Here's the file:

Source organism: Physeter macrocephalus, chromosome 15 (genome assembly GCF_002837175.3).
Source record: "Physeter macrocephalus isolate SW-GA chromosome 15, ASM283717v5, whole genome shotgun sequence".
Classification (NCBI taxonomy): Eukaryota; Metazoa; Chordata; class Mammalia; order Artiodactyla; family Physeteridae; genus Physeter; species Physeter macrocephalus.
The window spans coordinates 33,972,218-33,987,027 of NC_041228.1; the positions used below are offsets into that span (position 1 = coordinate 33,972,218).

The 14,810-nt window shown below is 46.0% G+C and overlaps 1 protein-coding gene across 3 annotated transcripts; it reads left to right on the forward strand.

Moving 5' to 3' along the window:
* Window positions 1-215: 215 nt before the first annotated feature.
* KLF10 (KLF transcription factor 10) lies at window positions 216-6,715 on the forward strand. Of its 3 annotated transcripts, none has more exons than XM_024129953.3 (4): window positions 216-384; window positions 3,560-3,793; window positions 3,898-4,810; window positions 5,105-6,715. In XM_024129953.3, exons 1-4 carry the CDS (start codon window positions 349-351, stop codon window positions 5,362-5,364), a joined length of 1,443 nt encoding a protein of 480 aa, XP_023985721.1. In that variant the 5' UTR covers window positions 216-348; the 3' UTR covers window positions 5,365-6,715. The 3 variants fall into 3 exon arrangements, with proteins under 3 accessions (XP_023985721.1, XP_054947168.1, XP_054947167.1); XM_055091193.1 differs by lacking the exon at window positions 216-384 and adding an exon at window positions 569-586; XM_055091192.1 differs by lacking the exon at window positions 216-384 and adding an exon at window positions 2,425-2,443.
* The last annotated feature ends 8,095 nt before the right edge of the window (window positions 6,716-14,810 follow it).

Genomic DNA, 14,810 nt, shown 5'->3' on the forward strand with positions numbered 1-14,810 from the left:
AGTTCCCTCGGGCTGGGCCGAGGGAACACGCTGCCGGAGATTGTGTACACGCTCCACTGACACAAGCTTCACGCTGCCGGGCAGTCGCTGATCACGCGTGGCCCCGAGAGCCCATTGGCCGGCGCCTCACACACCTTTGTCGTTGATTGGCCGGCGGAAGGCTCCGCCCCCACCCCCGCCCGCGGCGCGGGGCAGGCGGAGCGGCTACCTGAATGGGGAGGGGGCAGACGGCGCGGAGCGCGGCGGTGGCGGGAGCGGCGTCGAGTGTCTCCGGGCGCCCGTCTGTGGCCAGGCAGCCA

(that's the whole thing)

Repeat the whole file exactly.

Source organism: Physeter macrocephalus, chromosome 15 (genome assembly GCF_002837175.3).
Source record: "Physeter macrocephalus isolate SW-GA chromosome 15, ASM283717v5, whole genome shotgun sequence".
Classification (NCBI taxonomy): Eukaryota; Metazoa; Chordata; class Mammalia; order Artiodactyla; family Physeteridae; genus Physeter; species Physeter macrocephalus.
The window spans coordinates 33,972,218-33,987,027 of NC_041228.1; the positions used below are offsets into that span (position 1 = coordinate 33,972,218).

The 14,810-nt window shown below is 46.0% G+C and overlaps 1 protein-coding gene across 3 annotated transcripts; it reads left to right on the forward strand.

Moving 5' to 3' along the window:
* Window positions 1-215: 215 nt before the first annotated feature.
* KLF10 (KLF transcription factor 10) lies at window positions 216-6,715 on the forward strand. Of its 3 annotated transcripts, none has more exons than XM_024129953.3 (4): window positions 216-384; window positions 3,560-3,793; window positions 3,898-4,810; window positions 5,105-6,715. In XM_024129953.3, exons 1-4 carry the CDS (start codon window positions 349-351, stop codon window positions 5,362-5,364), a joined length of 1,443 nt encoding a protein of 480 aa, XP_023985721.1. In that variant the 5' UTR covers window positions 216-348; the 3' UTR covers window positions 5,365-6,715. The 3 variants fall into 3 exon arrangements, with proteins under 3 accessions (XP_023985721.1, XP_054947168.1, XP_054947167.1); XM_055091193.1 differs by lacking the exon at window positions 216-384 and adding an exon at window positions 569-586; XM_055091192.1 differs by lacking the exon at window positions 216-384 and adding an exon at window positions 2,425-2,443.
* The last annotated feature ends 8,095 nt before the right edge of the window (window positions 6,716-14,810 follow it).

Genomic DNA, 14,810 nt, shown 5'->3' on the forward strand with positions numbered 1-14,810 from the left:
AGTTCCCTCGGGCTGGGCCGAGGGAACACGCTGCCGGAGATTGTGTACACGCTCCACTGACACAAGCTTCACGCTGCCGGGCAGTCGCTGATCACGCGTGGCCCCGAGAGCCCATTGGCCGGCGCCTCACACACCTTTGTCGTTGATTGGCCGGCGGAAGGCTCCGCCCCCACCCCCGCCCGCGGCGCGGGGCAGGCGGAGCGGCTACCTGAATGGGGAGGGGGCAGACGGCGCGGAGCGCGGCGGTGGCGGGAGCGGCGTCGAGTGTCTCCGGGCGCCCGTCTGTGGCCAGGCAGCCA